5. Accept and embrace the child. If your friend has already been selected for a child, or has a child in his or her home that is placed for adoption, then accept and embrace that child just like you would for a new baby that is born into the family. Offer to bring over meals, help with laundry, or sit with the child while the new parents are getting some rest or a much-needed break. Prospective adoptive parents sometimes worry about whether or not a child will be accepted into their family or circle of friends. Ease their fears by loving on and being present in the life of their child.
  6. Throw an adoption shower! It may sound odd, but people who have experienced infertility may be saddened that they are not having a traditional baby shower. This was one of the things I longed for during my own experience. Having adoption showers of my own was wonderful, and made me realize that the adoption of my children meant something to my family and friends. Adoption showers can be creative, fun, and affirming to adoptive parents. If one does not know the gender of the child just yet, then there are plenty of ways to do gender-neutral showers. Adoptive parents need all of the “baby/child essentials,” so being able to register for gifts is an exciting part of the process.

The experience of working to adopt a child often feels like riding a roller coaster. There are a lot of “hurry up and wait” moments during the process. Friends who are supportive, encouraging, good listeners, present, accepting, and celebratory offer prospective adoptive parents a more hopeful, loving, and rewarding walk through their adoption journeys.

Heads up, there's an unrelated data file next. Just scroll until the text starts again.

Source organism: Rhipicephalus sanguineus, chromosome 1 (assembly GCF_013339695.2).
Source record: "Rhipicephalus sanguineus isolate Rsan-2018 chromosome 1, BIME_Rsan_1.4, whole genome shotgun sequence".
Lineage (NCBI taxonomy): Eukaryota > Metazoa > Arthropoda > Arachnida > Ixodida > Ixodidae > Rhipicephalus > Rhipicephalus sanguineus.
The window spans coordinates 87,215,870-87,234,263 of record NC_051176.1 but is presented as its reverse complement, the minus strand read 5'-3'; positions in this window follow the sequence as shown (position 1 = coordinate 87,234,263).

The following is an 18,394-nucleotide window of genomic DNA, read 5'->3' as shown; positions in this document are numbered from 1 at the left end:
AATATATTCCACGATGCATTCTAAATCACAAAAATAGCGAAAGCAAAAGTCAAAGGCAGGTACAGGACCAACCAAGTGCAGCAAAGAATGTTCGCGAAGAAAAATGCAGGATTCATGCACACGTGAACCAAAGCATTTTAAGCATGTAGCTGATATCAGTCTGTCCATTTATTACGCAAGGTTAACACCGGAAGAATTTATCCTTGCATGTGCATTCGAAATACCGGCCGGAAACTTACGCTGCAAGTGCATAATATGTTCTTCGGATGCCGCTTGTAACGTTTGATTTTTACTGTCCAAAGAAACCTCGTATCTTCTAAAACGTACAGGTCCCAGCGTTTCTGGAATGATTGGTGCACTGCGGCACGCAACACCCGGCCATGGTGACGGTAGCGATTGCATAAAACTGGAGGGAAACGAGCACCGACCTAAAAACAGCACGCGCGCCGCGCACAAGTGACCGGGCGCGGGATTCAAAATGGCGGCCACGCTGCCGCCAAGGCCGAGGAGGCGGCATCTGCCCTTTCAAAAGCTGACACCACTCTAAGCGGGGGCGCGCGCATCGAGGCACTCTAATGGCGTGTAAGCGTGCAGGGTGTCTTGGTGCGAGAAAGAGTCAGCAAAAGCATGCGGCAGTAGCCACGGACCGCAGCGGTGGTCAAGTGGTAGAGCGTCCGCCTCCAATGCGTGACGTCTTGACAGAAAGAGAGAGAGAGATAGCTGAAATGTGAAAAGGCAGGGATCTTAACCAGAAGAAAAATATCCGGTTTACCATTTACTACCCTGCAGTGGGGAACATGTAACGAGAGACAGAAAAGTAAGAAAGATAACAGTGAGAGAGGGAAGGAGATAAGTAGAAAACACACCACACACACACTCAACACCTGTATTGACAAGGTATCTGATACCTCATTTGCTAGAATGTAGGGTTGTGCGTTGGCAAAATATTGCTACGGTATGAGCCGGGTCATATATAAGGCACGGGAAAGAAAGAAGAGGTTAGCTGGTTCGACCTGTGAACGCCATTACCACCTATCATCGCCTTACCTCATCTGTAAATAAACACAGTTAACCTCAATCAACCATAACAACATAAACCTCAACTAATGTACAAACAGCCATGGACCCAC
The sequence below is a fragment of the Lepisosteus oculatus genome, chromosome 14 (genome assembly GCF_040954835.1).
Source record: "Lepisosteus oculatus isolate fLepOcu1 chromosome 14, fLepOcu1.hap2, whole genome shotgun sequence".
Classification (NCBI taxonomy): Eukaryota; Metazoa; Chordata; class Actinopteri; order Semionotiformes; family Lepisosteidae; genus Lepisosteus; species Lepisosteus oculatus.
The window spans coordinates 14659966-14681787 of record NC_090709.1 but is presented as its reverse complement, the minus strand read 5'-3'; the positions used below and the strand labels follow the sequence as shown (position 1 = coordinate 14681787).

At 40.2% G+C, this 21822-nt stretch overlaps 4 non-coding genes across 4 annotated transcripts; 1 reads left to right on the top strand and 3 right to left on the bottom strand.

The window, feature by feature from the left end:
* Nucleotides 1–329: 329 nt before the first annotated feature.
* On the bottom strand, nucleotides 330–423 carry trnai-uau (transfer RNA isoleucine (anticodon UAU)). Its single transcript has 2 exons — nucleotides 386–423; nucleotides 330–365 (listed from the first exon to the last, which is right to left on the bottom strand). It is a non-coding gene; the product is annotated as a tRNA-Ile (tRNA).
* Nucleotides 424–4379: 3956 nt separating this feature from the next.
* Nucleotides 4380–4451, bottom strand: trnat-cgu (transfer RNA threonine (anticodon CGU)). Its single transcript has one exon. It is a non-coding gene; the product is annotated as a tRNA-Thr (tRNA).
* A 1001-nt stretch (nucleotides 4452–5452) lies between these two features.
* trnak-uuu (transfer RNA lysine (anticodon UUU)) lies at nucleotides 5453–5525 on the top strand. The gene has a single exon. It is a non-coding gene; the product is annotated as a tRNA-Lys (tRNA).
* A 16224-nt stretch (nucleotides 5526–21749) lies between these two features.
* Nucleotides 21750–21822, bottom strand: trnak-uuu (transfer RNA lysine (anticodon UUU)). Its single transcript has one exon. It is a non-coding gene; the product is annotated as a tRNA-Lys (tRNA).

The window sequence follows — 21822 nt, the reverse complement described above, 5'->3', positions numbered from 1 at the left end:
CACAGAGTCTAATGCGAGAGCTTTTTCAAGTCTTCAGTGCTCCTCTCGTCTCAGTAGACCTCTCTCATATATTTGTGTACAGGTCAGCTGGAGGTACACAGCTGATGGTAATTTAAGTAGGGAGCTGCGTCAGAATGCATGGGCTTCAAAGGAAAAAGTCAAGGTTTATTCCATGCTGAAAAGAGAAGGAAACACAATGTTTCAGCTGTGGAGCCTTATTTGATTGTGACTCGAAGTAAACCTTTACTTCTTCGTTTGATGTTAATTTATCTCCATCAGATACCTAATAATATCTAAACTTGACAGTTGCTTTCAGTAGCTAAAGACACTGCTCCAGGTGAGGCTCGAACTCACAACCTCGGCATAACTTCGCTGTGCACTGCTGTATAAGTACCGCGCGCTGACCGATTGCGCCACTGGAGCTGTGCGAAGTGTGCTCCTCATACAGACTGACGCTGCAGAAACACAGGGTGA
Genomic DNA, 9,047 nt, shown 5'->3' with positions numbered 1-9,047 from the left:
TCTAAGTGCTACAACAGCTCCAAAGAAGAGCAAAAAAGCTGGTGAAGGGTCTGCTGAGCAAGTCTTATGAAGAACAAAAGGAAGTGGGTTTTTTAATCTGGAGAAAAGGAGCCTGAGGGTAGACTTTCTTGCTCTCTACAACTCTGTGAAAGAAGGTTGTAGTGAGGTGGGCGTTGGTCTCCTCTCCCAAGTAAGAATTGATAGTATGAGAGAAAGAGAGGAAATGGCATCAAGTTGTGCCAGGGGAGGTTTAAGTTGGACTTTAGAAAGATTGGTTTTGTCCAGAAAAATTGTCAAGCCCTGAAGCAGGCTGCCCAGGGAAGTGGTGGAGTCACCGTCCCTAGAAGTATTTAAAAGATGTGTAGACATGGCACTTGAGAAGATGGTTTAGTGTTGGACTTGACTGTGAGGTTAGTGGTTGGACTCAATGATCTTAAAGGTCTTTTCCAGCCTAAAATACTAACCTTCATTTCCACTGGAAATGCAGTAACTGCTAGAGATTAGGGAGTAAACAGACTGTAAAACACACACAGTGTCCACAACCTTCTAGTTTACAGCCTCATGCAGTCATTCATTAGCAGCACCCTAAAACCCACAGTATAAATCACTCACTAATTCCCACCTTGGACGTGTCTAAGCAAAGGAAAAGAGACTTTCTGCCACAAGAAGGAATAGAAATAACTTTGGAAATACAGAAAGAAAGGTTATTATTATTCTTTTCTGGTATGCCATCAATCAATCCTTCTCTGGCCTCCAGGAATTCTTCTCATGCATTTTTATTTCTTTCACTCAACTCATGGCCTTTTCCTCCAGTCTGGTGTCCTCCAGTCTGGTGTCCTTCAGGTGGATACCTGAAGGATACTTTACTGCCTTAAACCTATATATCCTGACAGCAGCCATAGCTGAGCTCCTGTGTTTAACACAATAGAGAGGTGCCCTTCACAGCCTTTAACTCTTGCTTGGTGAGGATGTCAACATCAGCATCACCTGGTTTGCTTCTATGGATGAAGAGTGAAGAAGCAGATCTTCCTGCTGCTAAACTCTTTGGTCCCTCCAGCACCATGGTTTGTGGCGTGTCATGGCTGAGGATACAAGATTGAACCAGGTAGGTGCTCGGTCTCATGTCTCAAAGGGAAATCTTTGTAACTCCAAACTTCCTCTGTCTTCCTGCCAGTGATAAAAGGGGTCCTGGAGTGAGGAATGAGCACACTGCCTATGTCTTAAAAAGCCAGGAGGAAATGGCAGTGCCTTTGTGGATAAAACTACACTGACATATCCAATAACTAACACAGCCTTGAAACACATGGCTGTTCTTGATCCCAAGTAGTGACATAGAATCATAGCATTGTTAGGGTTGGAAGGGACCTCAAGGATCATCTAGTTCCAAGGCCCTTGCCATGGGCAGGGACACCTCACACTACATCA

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Caroline Bailey

Caroline is a mother of three children through adoption and a strong advocate for the needs of children and families involved in the child welfare system in the United States. At the age of eleven (1983), she underwent an emergency hysterectomy in order to save her life. Caroline is the youngest person to have a hysterectomy. Her life has been profoundly affected by infertility. In 2006, Caroline and her husband, Bruce, became licensed foster parents. They were blessed to adopt two of their children through foster care in 2008 and 2010. Their youngest child is a relative of Caroline, and they celebrated his adoption in 2013. Caroline works for a Christian child welfare agency in Missouri. She has been a guest speaker at churches and conferences regarding adoption and is currently working on a memoir about the impact of illness, faith, foster care, and adoption in her life. Caroline is also an avid cyclist and enjoys cheering her children on in their various sporting activities. She shares her experience about foster care, adoption, barrenness, parenting, and faith on her blog. She would love to hear from you! Contact her at barrentoblessed@gmail.com.